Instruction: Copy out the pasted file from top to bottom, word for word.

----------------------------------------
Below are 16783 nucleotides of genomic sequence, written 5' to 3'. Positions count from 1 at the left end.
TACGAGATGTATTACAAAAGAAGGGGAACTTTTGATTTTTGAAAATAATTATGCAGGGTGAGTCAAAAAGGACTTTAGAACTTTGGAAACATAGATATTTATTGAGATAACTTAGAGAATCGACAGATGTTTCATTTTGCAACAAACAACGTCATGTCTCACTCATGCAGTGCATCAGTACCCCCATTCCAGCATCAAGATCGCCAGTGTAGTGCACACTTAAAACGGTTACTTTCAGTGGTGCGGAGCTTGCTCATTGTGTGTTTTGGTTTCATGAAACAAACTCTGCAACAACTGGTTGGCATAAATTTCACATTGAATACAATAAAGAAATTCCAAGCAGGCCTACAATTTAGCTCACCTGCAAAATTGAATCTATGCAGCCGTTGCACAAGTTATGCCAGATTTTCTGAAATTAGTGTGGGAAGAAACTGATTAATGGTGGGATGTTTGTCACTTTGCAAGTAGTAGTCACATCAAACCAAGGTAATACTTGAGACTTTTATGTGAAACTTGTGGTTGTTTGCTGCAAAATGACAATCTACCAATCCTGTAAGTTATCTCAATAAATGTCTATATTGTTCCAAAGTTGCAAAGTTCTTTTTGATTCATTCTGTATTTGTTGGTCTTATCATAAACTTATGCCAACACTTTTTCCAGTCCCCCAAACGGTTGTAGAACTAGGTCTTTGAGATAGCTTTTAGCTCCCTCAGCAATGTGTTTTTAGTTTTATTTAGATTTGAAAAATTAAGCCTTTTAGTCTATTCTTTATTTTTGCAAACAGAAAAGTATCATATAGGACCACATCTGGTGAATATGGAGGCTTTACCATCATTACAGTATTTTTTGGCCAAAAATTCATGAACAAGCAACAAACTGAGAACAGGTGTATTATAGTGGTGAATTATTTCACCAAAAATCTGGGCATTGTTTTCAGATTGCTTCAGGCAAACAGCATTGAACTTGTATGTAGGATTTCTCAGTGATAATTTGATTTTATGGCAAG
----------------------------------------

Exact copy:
Below are 16783 nucleotides of genomic sequence, written 5' to 3'. Positions count from 1 at the left end.
TACGAGATGTATTACAAAAGAAGGGGAACTTTTGATTTTTGAAAATAATTATGCAGGGTGAGTCAAAAAGGACTTTAGAACTTTGGAAACATAGATATTTATTGAGATAACTTAGAGAATCGACAGATGTTTCATTTTGCAACAAACAACGTCATGTCTCACTCATGCAGTGCATCAGTACCCCCATTCCAGCATCAAGATCGCCAGTGTAGTGCACACTTAAAACGGTTACTTTCAGTGGTGCGGAGCTTGCTCATTGTGTGTTTTGGTTTCATGAAACAAACTCTGCAACAACTGGTTGGCATAAATTTCACATTGAATACAATAAAGAAATTCCAAGCAGGCCTACAATTTAGCTCACCTGCAAAATTGAATCTATGCAGCCGTTGCACAAGTTATGCCAGATTTTCTGAAATTAGTGTGGGAAGAAACTGATTAATGGTGGGATGTTTGTCACTTTGCAAGTAGTAGTCACATCAAACCAAGGTAATACTTGAGACTTTTATGTGAAACTTGTGGTTGTTTGCTGCAAAATGACAATCTACCAATCCTGTAAGTTATCTCAATAAATGTCTATATTGTTCCAAAGTTGCAAAGTTCTTTTTGATTCATTCTGTATTTGTTGGTCTTATCATAAACTTATGCCAACACTTTTTCCAGTCCCCCAAACGGTTGTAGAACTAGGTCTTTGAGATAGCTTTTAGCTCCCTCAGCAATGTGTTTTTAGTTTTATTTAGATTTGAAAAATTAAGCCTTTTAGTCTATTCTTTATTTTTGCAAACAGAAAAGTATCATATAGGACCACATCTGGTGAATATGGAGGCTTTACCATCATTACAGTATTTTTTGGCCAAAAATTCATGAACAAGCAACAAACTGAGAACAGGTGTATTATAGTGGTGAATTATTTCACCAAAAATCTGGGCATTGTTTTCAGATTGCTTCAGGCAAACAGCATTGAACTTGTATGTAGGATTTCTCAGTGATAATTTGATTTTATGGCAAG